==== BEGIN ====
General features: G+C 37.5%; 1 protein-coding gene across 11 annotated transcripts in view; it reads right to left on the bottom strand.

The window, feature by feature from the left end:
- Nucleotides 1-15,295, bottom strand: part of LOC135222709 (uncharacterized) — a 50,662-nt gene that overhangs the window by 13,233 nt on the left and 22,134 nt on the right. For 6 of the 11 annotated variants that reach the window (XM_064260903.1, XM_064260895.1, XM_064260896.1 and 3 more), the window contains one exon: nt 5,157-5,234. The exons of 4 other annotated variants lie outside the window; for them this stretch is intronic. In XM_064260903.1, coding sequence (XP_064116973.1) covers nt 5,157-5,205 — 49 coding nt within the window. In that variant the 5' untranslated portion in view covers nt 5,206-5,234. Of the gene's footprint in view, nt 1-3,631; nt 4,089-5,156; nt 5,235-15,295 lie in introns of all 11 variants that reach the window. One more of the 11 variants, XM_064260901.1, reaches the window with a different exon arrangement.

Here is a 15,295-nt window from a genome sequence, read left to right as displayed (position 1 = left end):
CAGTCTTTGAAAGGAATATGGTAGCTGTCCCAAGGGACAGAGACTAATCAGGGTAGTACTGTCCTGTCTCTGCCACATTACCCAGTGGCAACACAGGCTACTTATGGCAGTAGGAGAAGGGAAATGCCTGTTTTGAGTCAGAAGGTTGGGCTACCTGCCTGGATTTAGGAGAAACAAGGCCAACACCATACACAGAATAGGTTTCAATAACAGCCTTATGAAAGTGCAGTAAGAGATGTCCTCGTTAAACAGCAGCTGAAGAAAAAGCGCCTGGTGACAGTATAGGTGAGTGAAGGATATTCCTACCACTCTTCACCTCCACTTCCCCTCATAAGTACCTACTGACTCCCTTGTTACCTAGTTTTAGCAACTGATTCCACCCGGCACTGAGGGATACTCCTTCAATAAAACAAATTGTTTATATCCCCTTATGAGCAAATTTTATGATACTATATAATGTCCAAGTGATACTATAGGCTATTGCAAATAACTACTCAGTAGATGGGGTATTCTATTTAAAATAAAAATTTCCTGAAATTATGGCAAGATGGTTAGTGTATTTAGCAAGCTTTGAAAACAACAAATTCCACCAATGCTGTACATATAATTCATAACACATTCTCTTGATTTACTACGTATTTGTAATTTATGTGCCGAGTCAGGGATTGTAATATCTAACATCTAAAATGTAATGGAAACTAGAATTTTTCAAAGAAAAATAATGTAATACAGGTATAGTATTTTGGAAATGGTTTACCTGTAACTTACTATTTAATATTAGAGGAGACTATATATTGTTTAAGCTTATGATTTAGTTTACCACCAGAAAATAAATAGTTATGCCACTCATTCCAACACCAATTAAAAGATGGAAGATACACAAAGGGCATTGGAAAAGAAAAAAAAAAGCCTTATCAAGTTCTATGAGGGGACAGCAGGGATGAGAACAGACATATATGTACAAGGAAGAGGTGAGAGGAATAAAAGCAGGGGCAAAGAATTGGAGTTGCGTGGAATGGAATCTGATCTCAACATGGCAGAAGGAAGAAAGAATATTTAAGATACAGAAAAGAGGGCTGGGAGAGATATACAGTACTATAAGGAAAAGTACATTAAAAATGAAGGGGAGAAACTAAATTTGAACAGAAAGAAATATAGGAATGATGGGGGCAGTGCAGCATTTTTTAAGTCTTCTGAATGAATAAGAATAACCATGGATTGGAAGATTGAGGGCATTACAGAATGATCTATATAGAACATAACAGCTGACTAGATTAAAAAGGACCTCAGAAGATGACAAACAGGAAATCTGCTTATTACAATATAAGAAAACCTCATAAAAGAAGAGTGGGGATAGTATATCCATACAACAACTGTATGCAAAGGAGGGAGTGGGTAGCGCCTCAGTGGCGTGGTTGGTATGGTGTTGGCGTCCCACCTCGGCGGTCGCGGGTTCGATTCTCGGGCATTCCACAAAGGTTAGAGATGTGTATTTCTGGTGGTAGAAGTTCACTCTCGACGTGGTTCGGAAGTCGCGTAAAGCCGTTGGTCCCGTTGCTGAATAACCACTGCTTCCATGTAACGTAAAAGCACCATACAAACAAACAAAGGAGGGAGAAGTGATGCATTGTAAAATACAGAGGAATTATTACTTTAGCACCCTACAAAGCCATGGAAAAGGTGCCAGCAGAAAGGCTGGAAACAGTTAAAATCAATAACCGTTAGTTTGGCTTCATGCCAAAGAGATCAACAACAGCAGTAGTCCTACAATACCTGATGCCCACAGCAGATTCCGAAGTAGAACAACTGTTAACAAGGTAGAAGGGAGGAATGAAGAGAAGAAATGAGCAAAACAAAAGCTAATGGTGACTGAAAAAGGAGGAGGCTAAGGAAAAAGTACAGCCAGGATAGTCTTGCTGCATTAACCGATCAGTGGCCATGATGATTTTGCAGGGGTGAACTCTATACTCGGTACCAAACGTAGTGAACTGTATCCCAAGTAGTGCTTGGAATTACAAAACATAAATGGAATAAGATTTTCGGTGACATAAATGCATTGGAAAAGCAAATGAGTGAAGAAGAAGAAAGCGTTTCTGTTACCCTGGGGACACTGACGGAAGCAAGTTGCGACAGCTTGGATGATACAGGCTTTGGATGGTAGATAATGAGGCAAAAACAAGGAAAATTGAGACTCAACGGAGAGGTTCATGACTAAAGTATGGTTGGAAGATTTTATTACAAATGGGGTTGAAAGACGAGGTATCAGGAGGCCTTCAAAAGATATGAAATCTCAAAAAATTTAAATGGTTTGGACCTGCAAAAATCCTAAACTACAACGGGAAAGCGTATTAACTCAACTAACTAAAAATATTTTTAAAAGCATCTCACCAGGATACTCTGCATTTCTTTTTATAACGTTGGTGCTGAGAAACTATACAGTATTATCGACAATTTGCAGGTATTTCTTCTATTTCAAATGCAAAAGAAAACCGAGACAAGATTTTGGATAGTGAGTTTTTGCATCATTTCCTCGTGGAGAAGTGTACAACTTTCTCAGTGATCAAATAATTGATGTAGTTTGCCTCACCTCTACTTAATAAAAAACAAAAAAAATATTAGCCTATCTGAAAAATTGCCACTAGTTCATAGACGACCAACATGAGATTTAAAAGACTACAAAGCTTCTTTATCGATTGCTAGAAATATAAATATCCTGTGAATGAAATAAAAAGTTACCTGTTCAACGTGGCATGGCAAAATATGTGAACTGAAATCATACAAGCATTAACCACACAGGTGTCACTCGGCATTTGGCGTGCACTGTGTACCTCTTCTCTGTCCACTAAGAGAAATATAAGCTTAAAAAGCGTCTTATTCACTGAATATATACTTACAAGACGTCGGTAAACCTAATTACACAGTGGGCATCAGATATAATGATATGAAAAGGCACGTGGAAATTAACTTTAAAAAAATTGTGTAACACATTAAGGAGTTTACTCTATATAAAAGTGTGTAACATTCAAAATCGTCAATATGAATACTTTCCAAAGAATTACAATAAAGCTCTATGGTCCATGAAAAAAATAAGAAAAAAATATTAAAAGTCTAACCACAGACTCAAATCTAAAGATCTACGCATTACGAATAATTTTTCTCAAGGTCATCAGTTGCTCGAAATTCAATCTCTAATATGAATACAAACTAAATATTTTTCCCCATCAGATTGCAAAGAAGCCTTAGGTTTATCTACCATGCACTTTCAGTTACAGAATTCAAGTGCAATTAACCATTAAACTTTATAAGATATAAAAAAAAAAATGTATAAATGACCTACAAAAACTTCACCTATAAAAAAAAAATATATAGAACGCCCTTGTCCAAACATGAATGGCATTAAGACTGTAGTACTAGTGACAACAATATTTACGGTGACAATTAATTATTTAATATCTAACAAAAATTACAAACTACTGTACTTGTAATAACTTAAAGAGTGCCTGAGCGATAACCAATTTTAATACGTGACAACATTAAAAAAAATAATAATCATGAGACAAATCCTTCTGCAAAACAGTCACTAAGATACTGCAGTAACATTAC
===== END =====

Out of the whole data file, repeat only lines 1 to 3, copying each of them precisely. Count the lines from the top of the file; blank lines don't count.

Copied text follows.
General features: G+C 37.5%; 1 protein-coding gene across 11 annotated transcripts in view; it reads right to left on the bottom strand.

The window, feature by feature from the left end:
- Nucleotides 1-15,295, bottom strand: part of LOC135222709 (uncharacterized) — a 50,662-nt gene that overhangs the window by 13,233 nt on the left and 22,134 nt on the right. For 6 of the 11 annotated variants that reach the window (XM_064260903.1, XM_064260895.1, XM_064260896.1 and 3 more), the window contains one exon: nt 5,157-5,234. The exons of 4 other annotated variants lie outside the window; for them this stretch is intronic. In XM_064260903.1, coding sequence (XP_064116973.1) covers nt 5,157-5,205 — 49 coding nt within the window. In that variant the 5' untranslated portion in view covers nt 5,206-5,234. Of the gene's footprint in view, nt 1-3,631; nt 4,089-5,156; nt 5,235-15,295 lie in introns of all 11 variants that reach the window. One more of the 11 variants, XM_064260901.1, reaches the window with a different exon arrangement.